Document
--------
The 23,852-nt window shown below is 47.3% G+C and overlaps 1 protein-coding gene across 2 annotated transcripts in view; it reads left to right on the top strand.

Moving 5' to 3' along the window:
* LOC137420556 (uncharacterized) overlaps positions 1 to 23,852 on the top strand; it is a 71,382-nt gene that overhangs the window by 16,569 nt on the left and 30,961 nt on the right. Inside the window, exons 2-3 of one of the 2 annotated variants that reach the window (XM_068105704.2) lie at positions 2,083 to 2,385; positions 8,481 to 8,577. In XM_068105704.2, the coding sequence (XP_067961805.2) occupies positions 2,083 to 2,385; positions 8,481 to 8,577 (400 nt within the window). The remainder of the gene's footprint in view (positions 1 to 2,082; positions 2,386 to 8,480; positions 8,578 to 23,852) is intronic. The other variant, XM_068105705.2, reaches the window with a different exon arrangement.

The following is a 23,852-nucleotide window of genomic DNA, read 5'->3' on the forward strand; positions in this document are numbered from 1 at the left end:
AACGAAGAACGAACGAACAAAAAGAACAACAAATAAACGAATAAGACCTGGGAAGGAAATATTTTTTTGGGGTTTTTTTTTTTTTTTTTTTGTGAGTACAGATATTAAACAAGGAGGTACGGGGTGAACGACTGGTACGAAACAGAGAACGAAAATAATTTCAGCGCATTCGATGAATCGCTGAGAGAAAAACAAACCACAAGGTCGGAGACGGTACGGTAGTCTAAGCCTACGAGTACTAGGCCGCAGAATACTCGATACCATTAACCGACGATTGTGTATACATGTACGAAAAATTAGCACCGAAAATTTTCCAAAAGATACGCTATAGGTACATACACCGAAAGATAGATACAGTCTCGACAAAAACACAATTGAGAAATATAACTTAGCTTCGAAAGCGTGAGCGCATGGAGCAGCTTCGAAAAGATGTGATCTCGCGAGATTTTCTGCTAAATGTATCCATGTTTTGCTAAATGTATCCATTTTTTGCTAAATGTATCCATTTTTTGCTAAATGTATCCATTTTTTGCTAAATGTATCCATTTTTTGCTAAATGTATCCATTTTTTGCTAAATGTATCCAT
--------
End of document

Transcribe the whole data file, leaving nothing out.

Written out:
The 23,852-nt window shown below is 47.3% G+C and overlaps 1 protein-coding gene across 2 annotated transcripts in view; it reads left to right on the top strand.

Moving 5' to 3' along the window:
* LOC137420556 (uncharacterized) overlaps positions 1 to 23,852 on the top strand; it is a 71,382-nt gene that overhangs the window by 16,569 nt on the left and 30,961 nt on the right. Inside the window, exons 2-3 of one of the 2 annotated variants that reach the window (XM_068105704.2) lie at positions 2,083 to 2,385; positions 8,481 to 8,577. In XM_068105704.2, the coding sequence (XP_067961805.2) occupies positions 2,083 to 2,385; positions 8,481 to 8,577 (400 nt within the window). The remainder of the gene's footprint in view (positions 1 to 2,082; positions 2,386 to 8,480; positions 8,578 to 23,852) is intronic. The other variant, XM_068105705.2, reaches the window with a different exon arrangement.

The following is a 23,852-nucleotide window of genomic DNA, read 5'->3' on the forward strand; positions in this document are numbered from 1 at the left end:
AACGAAGAACGAACGAACAAAAAGAACAACAAATAAACGAATAAGACCTGGGAAGGAAATATTTTTTTGGGGTTTTTTTTTTTTTTTTTTTGTGAGTACAGATATTAAACAAGGAGGTACGGGGTGAACGACTGGTACGAAACAGAGAACGAAAATAATTTCAGCGCATTCGATGAATCGCTGAGAGAAAAACAAACCACAAGGTCGGAGACGGTACGGTAGTCTAAGCCTACGAGTACTAGGCCGCAGAATACTCGATACCATTAACCGACGATTGTGTATACATGTACGAAAAATTAGCACCGAAAATTTTCCAAAAGATACGCTATAGGTACATACACCGAAAGATAGATACAGTCTCGACAAAAACACAATTGAGAAATATAACTTAGCTTCGAAAGCGTGAGCGCATGGAGCAGCTTCGAAAAGATGTGATCTCGCGAGATTTTCTGCTAAATGTATCCATGTTTTGCTAAATGTATCCATTTTTTGCTAAATGTATCCATTTTTTGCTAAATGTATCCATTTTTTGCTAAATGTATCCATTTTTTGCTAAATGTATCCATTTTTTGCTAAATGTATCCAT